You can’t concentrate or focus

Forgetting work deadlines or when to pick up your kids from a playdate? Feel like your mind resembles an out-of-focus photo, and the fuzziness has made a dent in the way you weigh choices and make decisions? That’s your brain on depression. Being preoccupied with thoughts of sadness and emptiness can plunge you into a head fog that affects your job, memory, and decision-making skills, says Wolkin. In turn, that unfocused thinking can lead you to make poor choices or take on unhealthy, risky behavior.

HEALTH.COM: 12 Unexpected Things That Mess With Your Memory

You don’t enjoy the things that once made you happy

You used to hit happy hour with your favorite group of coworkers, but for the last few weeks, you’ve been ducking out. Or you always looked forward to your nightly run, but these days, you can’t muster the interest. Not taking part in things you once enjoyed because they no longer give you pleasure is a telltale sign of depression. “A person who is simply blue might skip a few outings, then get back in the swing of things,” says Wolkin. “But depression makes you apathetic about activities and hobbies that once gave you joy, and that makes you isolate yourself.” It sets up that vicious cycle: depression robs you of your ability to derive pleasure from experiences, so you stop doing the very things that could brighten your mood.

HEALTH.COM: 12 Ways to Improve Your Concentration

10 Signs You Should See a Doctor for Depression originally appeared on Health.com.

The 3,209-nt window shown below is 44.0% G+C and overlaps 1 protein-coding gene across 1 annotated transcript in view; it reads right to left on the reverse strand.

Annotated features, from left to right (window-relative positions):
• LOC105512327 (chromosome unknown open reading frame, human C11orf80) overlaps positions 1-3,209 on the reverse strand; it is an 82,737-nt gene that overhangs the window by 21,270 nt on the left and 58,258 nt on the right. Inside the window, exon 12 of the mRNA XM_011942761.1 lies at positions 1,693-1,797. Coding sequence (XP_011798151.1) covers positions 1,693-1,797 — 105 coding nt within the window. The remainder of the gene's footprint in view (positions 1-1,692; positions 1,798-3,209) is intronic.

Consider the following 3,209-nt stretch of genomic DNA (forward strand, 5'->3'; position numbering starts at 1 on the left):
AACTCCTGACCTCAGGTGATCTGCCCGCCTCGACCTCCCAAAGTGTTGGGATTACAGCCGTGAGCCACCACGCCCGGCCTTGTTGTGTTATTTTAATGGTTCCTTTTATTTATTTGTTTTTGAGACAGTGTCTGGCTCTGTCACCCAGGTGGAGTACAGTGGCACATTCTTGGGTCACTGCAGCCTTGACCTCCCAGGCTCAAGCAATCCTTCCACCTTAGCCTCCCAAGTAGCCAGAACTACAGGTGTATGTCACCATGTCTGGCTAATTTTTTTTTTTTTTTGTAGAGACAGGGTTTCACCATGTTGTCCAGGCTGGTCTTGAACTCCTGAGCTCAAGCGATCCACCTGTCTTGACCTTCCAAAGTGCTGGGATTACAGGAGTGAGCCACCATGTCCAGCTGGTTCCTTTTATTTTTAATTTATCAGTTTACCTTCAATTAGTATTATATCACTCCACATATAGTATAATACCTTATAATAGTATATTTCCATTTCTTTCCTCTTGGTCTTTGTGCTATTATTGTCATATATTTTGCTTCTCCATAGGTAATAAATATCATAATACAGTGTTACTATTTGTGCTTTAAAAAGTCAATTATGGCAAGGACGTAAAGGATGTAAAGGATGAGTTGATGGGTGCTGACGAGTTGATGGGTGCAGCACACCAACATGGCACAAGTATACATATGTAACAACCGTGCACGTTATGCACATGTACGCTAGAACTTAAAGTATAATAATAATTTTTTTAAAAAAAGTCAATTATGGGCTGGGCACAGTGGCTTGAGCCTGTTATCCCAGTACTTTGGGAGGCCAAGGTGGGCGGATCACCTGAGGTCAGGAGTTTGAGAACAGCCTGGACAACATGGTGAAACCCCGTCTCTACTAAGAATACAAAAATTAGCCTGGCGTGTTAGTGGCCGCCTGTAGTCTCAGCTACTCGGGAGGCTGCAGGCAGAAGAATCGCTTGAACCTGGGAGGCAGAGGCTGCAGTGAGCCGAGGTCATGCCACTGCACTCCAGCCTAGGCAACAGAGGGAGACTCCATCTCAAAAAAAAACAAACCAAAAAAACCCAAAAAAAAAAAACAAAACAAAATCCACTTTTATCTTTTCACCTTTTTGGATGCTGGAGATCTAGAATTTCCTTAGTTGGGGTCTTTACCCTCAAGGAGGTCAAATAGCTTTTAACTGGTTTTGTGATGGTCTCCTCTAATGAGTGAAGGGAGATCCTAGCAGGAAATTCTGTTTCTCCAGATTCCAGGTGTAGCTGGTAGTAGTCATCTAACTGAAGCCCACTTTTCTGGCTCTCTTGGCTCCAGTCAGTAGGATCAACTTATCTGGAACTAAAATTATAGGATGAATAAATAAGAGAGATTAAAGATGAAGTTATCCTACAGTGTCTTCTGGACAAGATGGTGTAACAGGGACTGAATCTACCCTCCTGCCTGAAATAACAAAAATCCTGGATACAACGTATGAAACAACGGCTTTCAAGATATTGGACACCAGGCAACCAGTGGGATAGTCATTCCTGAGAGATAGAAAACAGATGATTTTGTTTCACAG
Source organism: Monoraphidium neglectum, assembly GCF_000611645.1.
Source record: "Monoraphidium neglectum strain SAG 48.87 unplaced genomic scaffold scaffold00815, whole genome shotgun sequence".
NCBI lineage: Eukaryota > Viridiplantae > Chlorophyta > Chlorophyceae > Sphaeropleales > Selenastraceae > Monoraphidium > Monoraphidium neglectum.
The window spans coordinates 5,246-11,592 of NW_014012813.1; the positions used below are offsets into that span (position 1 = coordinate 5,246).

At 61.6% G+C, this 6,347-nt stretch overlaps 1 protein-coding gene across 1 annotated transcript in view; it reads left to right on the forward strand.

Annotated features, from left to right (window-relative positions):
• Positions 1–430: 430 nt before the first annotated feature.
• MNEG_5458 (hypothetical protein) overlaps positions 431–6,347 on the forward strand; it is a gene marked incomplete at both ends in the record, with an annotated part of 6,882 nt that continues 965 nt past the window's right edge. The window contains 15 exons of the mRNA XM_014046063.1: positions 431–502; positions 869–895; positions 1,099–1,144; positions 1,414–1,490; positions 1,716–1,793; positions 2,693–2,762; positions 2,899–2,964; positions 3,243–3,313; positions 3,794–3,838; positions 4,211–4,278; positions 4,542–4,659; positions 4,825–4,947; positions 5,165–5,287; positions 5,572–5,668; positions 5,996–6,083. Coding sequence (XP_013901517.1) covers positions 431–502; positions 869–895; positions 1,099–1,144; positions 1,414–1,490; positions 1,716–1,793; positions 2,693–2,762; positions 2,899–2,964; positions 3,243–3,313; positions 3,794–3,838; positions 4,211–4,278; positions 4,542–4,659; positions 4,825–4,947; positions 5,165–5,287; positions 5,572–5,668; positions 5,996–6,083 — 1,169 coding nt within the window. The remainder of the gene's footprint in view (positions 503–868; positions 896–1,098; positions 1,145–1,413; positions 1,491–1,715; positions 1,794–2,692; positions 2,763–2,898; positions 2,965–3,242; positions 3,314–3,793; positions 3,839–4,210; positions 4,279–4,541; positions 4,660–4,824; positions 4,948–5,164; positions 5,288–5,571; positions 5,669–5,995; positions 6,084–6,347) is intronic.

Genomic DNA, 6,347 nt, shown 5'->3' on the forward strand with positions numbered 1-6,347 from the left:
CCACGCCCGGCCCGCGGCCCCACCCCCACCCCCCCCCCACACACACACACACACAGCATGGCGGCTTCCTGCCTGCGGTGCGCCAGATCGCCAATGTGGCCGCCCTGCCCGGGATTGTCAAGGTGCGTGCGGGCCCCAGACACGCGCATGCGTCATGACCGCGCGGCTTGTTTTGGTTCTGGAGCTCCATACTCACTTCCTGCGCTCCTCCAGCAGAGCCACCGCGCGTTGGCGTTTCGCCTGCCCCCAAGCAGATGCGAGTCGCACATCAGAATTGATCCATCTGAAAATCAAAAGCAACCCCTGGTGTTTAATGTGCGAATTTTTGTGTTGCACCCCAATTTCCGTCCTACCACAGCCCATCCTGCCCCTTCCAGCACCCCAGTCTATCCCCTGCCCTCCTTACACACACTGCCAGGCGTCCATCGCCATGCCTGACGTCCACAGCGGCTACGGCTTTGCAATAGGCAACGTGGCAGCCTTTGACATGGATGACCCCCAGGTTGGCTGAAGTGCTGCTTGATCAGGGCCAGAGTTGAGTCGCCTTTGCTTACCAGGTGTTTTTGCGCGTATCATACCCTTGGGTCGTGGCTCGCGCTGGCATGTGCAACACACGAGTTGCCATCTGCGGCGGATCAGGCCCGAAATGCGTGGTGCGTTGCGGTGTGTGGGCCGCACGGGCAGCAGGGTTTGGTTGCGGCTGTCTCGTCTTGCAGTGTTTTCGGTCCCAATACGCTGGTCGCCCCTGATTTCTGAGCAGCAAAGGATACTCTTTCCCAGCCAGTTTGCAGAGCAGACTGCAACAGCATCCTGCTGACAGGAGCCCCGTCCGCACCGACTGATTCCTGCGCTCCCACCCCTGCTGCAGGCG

TIME Heart Disease

People Without Friends Have Worse Outcomes After Heart Attack

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Getty Images

The importance of friends for heart health

Without the support of friends and family, you’re less likely to emerge from a heart attack healthy.

A study in the Journal of the American Heart Association analyzed the responses of 3,432 heart attack patients on their levels of social support one month and then a year after a heart attack. One-fifth of them had low social support—meaning they felt that they didn’t have friends or family they could confide in or lean on for emotional or financial support—and during their recovery this group showed lower mental functioning, worse quality of life and more depressive symptoms. The effect affected men and women equally.

MORE: A Happy, Optimistic Outlook May Protect Your Heart

Encouraging social support isn’t usually seen as a top priority for heart attack recovery, but this is just one more piece of evidence that it should be: one study showed that within six months of having a heart attack, depression increased the risk of death from 3% to 17%.

MORE: A Link Between Anxiety and Heart Attacks

“We shouldn’t just be concerning ourselves with pills and procedures,” said Harlan Krumholz, MD, the study’s senior author and director of the Center of Outcomes Research and Evaluation at Yale-New Haven Hospital, in a statement. “We have to pay attention to things like love and friendship and the context of people’s lives. It may be that these efforts to help people connect better with others, particularly after an illness, may have very powerful effects on their recovery and the quality of their lives afterwards.”